Art is anything we make of it. It is defined by what we find exciting or creative, and that is the same idea that led to the advent of pop art. Pop art emerged in Britain as a reaction to mass media consumerism and popular culture. The response resulted in a movement that has revolutionized the art world ever since. It is distinctive from other forms of art due to its bright colors and bold, eclectic shapes, which are heavily influenced by the advertising industry.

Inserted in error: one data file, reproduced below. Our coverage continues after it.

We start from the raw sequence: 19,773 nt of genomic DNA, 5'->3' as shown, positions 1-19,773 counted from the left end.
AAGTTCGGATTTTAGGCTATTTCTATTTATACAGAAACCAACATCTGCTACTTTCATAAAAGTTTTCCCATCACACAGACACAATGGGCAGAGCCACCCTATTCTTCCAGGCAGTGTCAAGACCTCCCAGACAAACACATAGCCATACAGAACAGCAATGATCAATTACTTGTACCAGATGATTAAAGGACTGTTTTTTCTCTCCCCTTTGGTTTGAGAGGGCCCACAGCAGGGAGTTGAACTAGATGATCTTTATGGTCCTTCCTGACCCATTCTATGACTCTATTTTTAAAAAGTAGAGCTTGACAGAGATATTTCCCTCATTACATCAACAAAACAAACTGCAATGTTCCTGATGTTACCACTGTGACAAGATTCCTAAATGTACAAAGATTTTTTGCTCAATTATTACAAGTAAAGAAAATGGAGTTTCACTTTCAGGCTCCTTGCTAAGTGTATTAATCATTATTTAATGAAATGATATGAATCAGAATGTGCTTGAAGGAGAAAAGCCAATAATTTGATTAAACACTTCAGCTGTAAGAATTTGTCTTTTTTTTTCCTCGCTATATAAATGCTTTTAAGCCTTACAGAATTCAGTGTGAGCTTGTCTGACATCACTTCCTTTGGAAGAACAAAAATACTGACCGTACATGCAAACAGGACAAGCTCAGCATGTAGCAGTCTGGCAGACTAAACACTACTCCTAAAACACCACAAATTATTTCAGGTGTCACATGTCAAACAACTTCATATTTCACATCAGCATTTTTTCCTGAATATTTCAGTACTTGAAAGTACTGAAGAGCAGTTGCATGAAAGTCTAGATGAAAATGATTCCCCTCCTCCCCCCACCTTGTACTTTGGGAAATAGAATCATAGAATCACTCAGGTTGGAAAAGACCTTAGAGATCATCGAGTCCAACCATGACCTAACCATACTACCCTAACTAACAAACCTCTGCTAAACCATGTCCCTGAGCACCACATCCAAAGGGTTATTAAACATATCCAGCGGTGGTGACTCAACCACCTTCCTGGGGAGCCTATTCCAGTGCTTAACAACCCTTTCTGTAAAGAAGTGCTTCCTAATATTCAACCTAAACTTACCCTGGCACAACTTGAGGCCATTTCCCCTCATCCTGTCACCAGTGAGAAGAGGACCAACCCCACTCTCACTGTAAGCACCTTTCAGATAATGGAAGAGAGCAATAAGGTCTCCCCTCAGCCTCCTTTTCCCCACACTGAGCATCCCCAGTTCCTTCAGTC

The genesis of Pop art dates back to the 1950s, but it was not until the 1960s that the world felt its presence in America and Britain. It began as a resistance against the then-dominant approaches to art and culture. A couple of young artists challenged the traditional ideologies on what art should be; they felt that what was taught in art schools misrepresented the meaning of art as none of it made sense to them. Art school taught about ancient history while museums showcased items and narratives that were irrelevant to their lives. The young artists sort for relatable sources of art, things that they interacted with and saw around them daily. They could redefine the entire concept and turn to unconventional sources such as Hollywood movies, collectibles, product packaging, advertising, pop music, and pretty muchanything that could inspire them.Read Less